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Unhappy with the increasing demands on its lawyers and sheriff's deputies, Niagara County is threatening to refuse to participate in "specialty courts," such as drug and domestic violence courts.

County Manager Gregory D. Lewis said the county needs to have some say when these courts are created, because its assistant district attorneys and public defenders must staff them, and deputies are assigned to work security and transport jail inmates to the sessions.

He said State Supreme Court Justice Sharon S. Townsend, administrative judge for Western New York, is expected to attend a County Legislature committee meeting June 1 to hear the county's concerns.

The Legislature resolution, currently tabled in committee pending Townsend's visit, says the county won't participate in any more specialty courts unless it gets 90 days' notice of the schedule and the personnel demands. Lewis and a Legislature committee would have to approve each new court.

All three cities in the county have drug courts, and Niagara Falls also offers domestic violence and mental health courts. Others are reportedly in the works in the cities and towns.

Sheriff Thomas A. Beilein commented, "Before you say, 'We're going to start another specialty court,' the people involved in the logistics need to sit down and say, 'Wait. Is this possible?' "

"I'm not complaining about the goals," District Attorney Matthew J. Murphy III said, "but we're asking that the county be included in the planning process."

Townsend said the general concept is to promote treatment for nonviolent offenders instead of throwing them in jail. The judge still has the power to jail defendants who don't follow treatment orders.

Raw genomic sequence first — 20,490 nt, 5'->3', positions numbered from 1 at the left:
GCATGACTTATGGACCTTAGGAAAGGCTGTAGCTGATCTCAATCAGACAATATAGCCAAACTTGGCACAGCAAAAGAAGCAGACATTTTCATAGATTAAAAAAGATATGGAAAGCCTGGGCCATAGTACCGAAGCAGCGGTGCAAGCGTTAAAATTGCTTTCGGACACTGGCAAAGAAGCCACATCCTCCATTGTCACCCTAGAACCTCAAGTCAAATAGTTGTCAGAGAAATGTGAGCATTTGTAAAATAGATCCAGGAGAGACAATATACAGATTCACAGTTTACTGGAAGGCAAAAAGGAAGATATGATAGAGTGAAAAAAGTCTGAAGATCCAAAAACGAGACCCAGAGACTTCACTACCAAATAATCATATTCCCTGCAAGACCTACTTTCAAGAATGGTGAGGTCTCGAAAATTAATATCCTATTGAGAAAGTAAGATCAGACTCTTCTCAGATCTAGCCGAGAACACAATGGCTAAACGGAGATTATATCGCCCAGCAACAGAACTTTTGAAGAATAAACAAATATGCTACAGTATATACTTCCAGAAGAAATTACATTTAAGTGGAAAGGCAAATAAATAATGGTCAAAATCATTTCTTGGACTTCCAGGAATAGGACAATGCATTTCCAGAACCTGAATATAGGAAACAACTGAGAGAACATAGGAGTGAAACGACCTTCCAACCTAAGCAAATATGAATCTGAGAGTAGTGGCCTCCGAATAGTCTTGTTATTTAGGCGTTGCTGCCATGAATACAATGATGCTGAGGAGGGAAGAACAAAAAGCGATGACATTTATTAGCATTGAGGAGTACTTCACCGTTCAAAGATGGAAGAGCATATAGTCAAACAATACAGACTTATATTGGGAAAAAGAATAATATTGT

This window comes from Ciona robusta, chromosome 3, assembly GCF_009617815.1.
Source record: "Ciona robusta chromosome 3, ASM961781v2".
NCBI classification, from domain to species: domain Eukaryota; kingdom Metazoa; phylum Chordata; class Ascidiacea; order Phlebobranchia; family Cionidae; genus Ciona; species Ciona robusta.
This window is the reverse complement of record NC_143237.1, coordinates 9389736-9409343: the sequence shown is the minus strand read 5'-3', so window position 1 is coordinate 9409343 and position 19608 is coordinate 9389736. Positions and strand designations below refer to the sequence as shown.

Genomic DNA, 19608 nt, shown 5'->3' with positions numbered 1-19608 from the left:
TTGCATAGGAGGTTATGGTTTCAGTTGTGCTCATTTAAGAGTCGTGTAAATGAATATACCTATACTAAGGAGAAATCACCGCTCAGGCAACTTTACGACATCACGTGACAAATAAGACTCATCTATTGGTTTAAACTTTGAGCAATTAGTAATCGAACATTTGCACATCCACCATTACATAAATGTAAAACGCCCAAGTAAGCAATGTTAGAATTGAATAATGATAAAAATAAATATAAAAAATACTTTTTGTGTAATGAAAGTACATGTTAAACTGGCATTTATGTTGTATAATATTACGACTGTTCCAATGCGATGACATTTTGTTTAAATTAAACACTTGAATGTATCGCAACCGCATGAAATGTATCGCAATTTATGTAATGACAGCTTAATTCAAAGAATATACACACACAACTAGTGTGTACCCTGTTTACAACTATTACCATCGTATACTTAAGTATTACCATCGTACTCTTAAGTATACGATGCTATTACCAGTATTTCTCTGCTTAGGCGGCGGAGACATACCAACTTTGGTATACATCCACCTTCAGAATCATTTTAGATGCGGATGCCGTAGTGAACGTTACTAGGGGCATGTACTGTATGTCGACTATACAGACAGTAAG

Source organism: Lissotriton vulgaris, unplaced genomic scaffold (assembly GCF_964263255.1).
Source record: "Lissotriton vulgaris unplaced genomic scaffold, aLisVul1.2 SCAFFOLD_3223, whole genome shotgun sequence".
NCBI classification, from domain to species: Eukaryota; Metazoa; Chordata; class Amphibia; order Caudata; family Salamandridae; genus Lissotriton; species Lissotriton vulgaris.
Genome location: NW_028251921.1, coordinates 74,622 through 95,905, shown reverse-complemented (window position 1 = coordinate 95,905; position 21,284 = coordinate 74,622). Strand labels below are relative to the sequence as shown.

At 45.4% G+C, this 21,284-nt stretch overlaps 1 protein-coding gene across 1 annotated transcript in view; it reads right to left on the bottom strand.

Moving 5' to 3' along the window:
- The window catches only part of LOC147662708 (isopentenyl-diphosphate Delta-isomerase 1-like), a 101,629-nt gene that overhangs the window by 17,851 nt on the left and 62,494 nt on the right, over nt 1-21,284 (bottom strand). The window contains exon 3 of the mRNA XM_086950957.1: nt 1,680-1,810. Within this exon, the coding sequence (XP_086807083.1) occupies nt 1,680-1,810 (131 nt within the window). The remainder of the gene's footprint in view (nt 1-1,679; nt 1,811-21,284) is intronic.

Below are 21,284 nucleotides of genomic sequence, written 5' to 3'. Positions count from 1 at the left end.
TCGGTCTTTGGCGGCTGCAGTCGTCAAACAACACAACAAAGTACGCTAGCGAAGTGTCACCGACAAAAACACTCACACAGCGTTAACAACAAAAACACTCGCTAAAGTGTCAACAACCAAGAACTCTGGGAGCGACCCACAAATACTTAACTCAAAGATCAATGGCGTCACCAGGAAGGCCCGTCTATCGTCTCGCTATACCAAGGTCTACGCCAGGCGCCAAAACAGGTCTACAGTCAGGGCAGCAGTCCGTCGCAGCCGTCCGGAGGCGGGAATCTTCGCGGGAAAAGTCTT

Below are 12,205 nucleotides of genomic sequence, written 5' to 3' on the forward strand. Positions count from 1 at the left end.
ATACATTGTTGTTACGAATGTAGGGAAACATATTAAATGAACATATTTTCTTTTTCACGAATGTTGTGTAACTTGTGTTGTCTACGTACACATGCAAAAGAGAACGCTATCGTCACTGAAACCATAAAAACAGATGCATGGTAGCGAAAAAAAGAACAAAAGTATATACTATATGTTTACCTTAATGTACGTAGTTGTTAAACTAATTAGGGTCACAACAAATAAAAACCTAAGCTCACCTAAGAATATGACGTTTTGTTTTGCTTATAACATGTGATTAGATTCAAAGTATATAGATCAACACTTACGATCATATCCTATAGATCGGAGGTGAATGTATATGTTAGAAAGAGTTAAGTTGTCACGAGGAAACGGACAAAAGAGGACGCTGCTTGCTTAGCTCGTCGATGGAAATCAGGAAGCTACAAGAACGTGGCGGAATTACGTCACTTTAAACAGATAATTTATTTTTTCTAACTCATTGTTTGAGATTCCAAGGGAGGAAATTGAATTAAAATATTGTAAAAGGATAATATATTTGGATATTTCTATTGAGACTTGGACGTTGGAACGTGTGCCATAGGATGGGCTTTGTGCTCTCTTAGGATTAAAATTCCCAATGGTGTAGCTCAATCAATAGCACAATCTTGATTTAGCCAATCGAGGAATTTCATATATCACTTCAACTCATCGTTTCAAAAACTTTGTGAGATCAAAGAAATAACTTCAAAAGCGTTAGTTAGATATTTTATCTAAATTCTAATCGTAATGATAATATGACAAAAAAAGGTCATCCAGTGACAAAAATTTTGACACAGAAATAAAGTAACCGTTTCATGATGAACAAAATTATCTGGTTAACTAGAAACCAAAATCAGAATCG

"The purpose of a drug court is so you can have a process in place for them to get treatment for the problem that brought them to court in the first place," Townsend said. "People get their lives back together instead of sitting in jail."

She said a mental health court has similar aims.

She asserted the programs save the county money by keeping people out of jail and preventing children from being sent to foster care while their parents are prosecuted.

Beilein said it's not always true that specialty courts keep people out of jail. He said on a recent day, the Niagara County Jail housed 50 inmates being sanctioned for violating specialty court orders, although he admitted that without specialty courts, many of them probably would have been in jail anyway.

He noted, "Specialty courts don't meet at the same time as regular courts. They're another day, another trip."

Although he acknowledged they can be useful, Beilein said people like him need to have a say.


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